OPINION PIECE: What COVID-19 Highlights About Databases

COVID-19 has changed the way businesses operate overnight. And for some, it has completely crippled businesses.

In this opinion piece, I touch on what the COVID-19 pandemic has highlighted about the importance of "databases".

I believe, a customer database is one of the single most important aspects to a business. I believe that without a customer base, you don't have a business - which then leads to the opinion that without a database, you don't have a customer base.

By 'database', I'm referring to stored information about a customer enabling you to contact them; a phone number, an email address, a Messenger contact, a WhatsApp contact, or even a physical address. A social media audience is also a form of database (though a little harder to direct target due to algorithms of Instagram/Facebook etc unless deploying paid advertising, and it's one that you don't technically own.).

This means when needed, you can easily communicate with your audience.

Here are some examples...

During Level Three lockdown in New Zealand some cafes and restaurants are offering takeaway, make at home meal kits, or other services. Other businesses cannot operate, and some businesses are by offering contactless delivery of their goods.

I'll share some experiences; some good, some no so good.


A restaurant that I haven't dined at in over two years, but is a Wellington icon sent an email offering DIY Meal Kits at home. With an upcoming birthday in the family, I promptly booked and paid for the meal kit. This restaurant would have collected my email address at an event previously or during a reservation.

My local butcher who I am connected with on Facebook put up a post saying they were now doing local contactless deliveries. I promptly booked and paid for a delivery.

My personal trainer is sending weekly text messages and staying connected during this time, even though he can't train clients face to face during this time he is offering online options. And, this builds connection for when the option to return to face to face training becomes available.

Online, stores that I have purchased from in the past are communicating and keeping me up to date with what's happening; when they will start shipping, or sharing "edits" such as Working from Home Fashion collections etc.

A popular meal box company who we haven't purchased from in over a year sent me a physical letter to my letterbox because I haven't been opening the emails. I read it, and it had a great kick start offer...


Wanting to arrange a takeaway night for our bubble we were wracking our brains to choose a restaurant to order takeaways from. I know this restaurant has my email address, but by chance (lucky I guess), someone I follow on Instagram ordered from this restaurant so I now know they deliver. I would never have known if I hadn't seen that Instagram story.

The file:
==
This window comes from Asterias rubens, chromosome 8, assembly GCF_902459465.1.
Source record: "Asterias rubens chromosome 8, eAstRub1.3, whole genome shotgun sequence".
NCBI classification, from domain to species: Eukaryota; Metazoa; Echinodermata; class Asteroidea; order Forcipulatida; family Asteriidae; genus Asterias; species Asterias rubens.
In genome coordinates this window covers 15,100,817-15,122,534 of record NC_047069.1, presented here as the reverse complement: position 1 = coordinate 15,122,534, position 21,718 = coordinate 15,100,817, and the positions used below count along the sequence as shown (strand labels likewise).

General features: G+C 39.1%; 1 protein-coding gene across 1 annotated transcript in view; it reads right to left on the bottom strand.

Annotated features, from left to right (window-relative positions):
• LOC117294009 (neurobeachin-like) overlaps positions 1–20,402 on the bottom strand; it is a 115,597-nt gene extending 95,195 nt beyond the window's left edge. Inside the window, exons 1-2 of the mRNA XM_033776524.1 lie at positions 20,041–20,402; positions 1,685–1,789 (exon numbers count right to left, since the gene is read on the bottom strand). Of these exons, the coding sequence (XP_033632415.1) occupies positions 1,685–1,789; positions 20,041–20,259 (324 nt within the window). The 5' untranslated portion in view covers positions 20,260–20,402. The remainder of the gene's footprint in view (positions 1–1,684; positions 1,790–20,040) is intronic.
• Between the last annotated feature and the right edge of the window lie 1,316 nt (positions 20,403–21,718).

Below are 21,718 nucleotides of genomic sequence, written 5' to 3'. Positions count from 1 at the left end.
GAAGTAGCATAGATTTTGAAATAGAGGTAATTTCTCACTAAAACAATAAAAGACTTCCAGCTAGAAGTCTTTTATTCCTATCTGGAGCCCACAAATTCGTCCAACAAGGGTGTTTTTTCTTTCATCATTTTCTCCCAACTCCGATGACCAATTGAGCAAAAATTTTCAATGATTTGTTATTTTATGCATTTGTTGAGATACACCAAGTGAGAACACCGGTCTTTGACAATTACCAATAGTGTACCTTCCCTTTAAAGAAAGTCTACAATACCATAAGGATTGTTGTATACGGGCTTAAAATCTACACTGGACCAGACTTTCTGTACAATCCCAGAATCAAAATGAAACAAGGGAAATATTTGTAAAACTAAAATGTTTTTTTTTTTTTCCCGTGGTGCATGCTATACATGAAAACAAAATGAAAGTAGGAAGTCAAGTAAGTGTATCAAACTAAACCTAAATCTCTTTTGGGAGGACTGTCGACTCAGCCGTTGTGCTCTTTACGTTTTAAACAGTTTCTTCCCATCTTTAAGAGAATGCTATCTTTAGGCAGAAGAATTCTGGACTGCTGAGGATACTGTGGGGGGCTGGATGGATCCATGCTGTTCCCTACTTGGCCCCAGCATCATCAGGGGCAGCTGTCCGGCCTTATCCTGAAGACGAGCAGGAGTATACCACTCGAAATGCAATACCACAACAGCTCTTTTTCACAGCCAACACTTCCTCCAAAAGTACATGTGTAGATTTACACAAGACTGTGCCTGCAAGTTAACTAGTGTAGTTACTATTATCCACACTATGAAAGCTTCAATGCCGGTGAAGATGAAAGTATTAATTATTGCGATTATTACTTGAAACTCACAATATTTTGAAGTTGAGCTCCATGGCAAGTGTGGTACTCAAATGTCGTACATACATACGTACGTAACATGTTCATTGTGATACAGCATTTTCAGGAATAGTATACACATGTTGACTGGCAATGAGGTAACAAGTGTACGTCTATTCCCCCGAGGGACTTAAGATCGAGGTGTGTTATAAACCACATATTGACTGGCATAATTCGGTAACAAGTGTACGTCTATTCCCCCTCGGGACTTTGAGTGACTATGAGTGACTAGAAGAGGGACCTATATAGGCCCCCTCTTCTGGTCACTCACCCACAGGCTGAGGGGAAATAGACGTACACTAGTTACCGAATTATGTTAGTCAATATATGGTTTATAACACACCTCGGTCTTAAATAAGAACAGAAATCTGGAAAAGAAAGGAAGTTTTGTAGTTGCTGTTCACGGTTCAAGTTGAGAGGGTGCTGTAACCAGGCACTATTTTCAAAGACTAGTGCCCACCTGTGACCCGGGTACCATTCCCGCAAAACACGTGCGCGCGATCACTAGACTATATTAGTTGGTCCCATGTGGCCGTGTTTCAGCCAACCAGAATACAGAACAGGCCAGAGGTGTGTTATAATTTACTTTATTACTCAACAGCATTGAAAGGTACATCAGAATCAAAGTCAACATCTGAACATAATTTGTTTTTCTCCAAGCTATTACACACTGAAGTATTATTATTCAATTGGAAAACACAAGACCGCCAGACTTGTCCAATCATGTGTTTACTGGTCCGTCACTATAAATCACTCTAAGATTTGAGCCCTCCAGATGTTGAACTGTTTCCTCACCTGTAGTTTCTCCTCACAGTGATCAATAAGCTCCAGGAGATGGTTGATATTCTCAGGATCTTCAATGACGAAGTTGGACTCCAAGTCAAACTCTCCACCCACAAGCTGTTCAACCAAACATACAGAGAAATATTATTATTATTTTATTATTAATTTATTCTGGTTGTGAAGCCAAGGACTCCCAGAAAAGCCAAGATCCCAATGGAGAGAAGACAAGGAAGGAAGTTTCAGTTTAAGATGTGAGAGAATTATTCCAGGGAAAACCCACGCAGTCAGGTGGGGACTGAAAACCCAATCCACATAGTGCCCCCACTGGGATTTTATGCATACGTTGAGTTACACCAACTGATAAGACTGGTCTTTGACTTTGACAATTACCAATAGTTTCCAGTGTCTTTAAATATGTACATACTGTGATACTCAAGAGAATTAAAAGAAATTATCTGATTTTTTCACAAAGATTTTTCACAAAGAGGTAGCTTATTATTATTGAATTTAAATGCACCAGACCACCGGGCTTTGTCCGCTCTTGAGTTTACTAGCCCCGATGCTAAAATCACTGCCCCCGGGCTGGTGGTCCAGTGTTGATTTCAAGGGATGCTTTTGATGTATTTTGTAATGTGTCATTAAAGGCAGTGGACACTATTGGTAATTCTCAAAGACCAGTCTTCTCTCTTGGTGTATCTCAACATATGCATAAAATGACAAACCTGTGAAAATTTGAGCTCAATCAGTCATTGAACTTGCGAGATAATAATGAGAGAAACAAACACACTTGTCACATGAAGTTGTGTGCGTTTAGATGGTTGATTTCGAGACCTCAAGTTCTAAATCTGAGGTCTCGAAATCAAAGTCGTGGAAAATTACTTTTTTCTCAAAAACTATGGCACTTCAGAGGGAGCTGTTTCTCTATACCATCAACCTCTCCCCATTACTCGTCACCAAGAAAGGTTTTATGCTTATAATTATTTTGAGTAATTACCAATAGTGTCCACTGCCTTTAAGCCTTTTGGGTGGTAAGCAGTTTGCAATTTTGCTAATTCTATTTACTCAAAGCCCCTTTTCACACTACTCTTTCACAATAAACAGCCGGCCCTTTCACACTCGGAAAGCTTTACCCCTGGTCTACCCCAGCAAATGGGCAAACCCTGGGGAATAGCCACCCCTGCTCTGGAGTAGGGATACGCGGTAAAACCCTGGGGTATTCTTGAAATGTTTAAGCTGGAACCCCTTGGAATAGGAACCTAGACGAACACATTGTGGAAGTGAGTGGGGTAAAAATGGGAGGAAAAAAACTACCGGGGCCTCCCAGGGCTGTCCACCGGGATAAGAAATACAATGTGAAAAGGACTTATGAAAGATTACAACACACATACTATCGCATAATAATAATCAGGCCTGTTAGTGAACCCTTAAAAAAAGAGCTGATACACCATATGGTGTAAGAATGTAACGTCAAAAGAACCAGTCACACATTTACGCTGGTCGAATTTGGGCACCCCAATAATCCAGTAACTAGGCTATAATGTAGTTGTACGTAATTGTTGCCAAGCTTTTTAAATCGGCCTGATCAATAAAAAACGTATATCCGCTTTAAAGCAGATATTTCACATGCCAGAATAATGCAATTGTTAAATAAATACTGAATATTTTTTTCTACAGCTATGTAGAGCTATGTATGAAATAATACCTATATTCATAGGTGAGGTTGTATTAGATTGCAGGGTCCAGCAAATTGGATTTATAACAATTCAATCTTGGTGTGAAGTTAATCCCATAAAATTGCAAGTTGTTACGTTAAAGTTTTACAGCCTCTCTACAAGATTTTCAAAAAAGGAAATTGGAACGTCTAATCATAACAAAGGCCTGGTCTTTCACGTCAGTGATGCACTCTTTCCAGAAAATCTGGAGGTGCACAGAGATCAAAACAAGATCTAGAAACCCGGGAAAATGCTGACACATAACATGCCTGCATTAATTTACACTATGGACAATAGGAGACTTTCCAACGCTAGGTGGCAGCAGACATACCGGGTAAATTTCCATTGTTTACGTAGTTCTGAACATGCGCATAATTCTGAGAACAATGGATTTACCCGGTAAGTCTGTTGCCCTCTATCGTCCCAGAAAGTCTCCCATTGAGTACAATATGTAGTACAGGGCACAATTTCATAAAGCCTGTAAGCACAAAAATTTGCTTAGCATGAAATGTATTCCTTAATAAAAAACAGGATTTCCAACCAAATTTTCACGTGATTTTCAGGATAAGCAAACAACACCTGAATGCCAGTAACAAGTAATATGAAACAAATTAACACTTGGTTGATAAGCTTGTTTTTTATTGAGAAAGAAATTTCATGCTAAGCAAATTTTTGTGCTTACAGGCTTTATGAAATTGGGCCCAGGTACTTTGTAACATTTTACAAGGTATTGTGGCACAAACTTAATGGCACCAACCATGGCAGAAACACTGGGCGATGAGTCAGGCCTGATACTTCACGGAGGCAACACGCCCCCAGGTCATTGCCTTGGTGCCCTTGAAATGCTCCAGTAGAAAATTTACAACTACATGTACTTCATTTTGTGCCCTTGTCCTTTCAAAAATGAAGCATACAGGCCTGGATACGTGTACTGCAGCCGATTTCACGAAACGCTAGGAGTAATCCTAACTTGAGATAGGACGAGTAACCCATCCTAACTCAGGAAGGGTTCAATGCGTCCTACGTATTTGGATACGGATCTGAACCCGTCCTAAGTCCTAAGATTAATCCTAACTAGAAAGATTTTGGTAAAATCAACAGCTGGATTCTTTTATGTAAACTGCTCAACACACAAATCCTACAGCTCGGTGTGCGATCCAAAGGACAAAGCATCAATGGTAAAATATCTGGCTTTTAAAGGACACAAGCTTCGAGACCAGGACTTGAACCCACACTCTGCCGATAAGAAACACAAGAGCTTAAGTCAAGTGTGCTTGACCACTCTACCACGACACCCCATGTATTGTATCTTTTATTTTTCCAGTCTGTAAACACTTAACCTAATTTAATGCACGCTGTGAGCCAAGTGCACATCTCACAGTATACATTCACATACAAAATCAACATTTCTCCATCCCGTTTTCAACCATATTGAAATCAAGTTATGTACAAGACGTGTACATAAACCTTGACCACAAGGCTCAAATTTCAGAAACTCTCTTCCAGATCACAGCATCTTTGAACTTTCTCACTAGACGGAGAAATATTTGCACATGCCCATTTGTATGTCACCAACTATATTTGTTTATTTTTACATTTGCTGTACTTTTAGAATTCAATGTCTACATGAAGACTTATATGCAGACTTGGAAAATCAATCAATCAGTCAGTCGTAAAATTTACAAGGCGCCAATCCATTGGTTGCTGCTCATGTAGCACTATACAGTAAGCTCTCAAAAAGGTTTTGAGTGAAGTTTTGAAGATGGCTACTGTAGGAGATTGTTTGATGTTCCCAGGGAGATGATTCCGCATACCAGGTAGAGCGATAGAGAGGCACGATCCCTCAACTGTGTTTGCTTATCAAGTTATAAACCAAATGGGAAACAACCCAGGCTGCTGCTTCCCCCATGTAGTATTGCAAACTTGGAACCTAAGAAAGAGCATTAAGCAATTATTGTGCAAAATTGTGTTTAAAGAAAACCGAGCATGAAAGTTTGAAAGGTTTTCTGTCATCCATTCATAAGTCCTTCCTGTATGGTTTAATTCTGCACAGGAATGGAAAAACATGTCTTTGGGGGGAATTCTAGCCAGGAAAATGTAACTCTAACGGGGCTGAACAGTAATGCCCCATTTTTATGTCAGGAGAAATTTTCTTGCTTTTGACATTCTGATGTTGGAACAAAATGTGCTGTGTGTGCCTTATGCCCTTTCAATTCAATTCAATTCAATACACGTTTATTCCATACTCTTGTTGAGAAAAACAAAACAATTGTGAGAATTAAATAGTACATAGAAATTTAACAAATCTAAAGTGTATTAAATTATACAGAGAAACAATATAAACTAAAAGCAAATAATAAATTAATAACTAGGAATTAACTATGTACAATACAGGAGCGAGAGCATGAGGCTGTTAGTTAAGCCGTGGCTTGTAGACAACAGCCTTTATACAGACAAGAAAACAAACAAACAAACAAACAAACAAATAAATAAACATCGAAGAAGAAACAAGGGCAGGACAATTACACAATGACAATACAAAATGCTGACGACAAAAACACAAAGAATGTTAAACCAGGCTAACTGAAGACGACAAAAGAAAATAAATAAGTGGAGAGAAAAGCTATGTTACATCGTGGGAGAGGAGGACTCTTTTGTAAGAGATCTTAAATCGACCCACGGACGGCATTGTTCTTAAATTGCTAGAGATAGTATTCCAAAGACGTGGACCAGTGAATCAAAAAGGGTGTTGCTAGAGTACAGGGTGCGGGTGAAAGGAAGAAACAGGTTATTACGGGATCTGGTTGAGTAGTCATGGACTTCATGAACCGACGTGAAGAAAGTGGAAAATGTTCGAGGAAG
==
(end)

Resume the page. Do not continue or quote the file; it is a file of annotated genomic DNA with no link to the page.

A friend has a hairdresser appointment booked during lockdown. She knows she won't be getting an appointment during this time. She rings the salon, gets the standard 'you've reached us outside of business hours' message, and is feeling very unsure about whether she will be able to get into her hairdresser promptly when we go to level two. This is making her consider other options that she can book in with now. Had this salon simply communicated their strategy around they are going to manage bookings when move to level two, my friend would be happy to wait and not look for alternatives.

Other observations include;

Local coffee shop - are they open or not? A simple text message or email telling us how we can order and the process / if they are open or not would encourage us to visit and spend money. They would have had to built this database before lockdown - by why haven't they?

I get the feeling some businesses are open and struggling. Struggling to get enough orders for the day, to cover costs, to make it worthwhile. I can't help but wonder, if an effective database strategy had been deployed prior to COVID-19, would they be driving more sales???

A social media presence is an easy way to communicate with customers/your audience. And if it feels like the message isn't getting through organically, investing in paid advertising to the existing audience is an easy way to ensure the message gets through.

COVID-19 creates an opportunity to revisit strategy. An opportunity to connect with customers, create dialogue, add value.

I wonder if businesses will start to realise the importance of their database once business returns to the 'new norm' and invest in keeping in touch with their customers and fans? Now is not the time to dive into a deep black hole and turn off communications.

I'd love to hear what you think? What your experience of this has been during the lockdown or what would do differently?

Christine Westbury
Blackjet Marketing

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